Here’s how I added a related posts section to articles on my Jekyll website.
Here’s how I implemented an affiliate disclaimer to specific posts or pages on my Jekyll website.
I created this website to act as a central place for all of my work (aside from my personal website). I’m hoping it encourages me to create more things.
This repo contains a boilerplate project for Jekyll with Tailwind CSS. After much work and frustration I eventually got this up and running 💪.
Adding the estimated reading time of your article provides valuable context for readers. They can decide if they want to read your article now or bookmark it and save it for later.
A great tip for speeding up the build time of your Jekyll blog is to make use of the incremental regeneration feature.
If you’re looking to optimize the build time of your Jekyll blog, it’s useful to know just how long each part of the build process takes.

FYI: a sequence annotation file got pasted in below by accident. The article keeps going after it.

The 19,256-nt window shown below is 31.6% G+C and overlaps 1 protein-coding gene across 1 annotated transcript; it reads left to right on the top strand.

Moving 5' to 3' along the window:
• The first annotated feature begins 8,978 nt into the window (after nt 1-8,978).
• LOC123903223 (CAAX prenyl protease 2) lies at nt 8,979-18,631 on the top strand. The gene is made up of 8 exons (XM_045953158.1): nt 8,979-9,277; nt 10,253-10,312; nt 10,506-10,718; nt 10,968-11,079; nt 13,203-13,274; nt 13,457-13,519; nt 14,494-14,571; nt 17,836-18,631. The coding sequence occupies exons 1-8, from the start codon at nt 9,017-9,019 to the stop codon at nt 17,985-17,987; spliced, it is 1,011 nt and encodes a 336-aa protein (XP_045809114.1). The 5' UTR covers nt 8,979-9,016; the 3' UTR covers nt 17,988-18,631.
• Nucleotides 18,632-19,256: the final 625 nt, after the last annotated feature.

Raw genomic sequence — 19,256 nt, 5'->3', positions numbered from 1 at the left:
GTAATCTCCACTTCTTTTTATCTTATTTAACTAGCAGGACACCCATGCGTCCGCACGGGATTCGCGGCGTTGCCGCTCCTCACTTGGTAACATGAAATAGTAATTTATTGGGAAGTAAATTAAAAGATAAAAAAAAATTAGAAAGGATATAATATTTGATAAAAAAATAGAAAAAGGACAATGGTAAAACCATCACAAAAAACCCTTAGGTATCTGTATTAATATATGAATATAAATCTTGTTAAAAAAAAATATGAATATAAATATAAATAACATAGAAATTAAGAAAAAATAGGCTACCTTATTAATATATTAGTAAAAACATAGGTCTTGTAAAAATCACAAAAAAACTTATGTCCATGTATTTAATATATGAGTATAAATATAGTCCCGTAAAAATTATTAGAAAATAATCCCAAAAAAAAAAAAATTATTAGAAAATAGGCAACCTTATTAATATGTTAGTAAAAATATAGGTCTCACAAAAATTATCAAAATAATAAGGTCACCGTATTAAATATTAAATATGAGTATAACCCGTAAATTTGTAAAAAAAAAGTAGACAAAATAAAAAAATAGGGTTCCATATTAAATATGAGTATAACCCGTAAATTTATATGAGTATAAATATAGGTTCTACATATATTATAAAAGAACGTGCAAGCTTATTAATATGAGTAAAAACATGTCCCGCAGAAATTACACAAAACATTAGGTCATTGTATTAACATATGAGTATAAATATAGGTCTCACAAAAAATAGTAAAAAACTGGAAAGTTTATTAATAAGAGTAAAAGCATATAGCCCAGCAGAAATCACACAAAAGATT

As your Jekyll blog grows in size over time, you might find that the build process takes longer to run.
A common convention for external links is that they open in a new tab. The idea behind this is that you can easily go back to the previous tab if you need to. This makes it easy for users to return to your website.
If you have read my recent post: You Learn More Effectively By Practicing, you’ll know that I’ve consciously made an effort to continue building my web development knowledge.
If you have many different post categories on your WordPress website, you might want to funnel them to different pages. This is especially important to consider if you have included each of your post categories in your navigation menu.
This repo contains my links page; the page that I link to from Twitter and Instagram. It contains all of my most helpful links for anyone looking to learn more about me.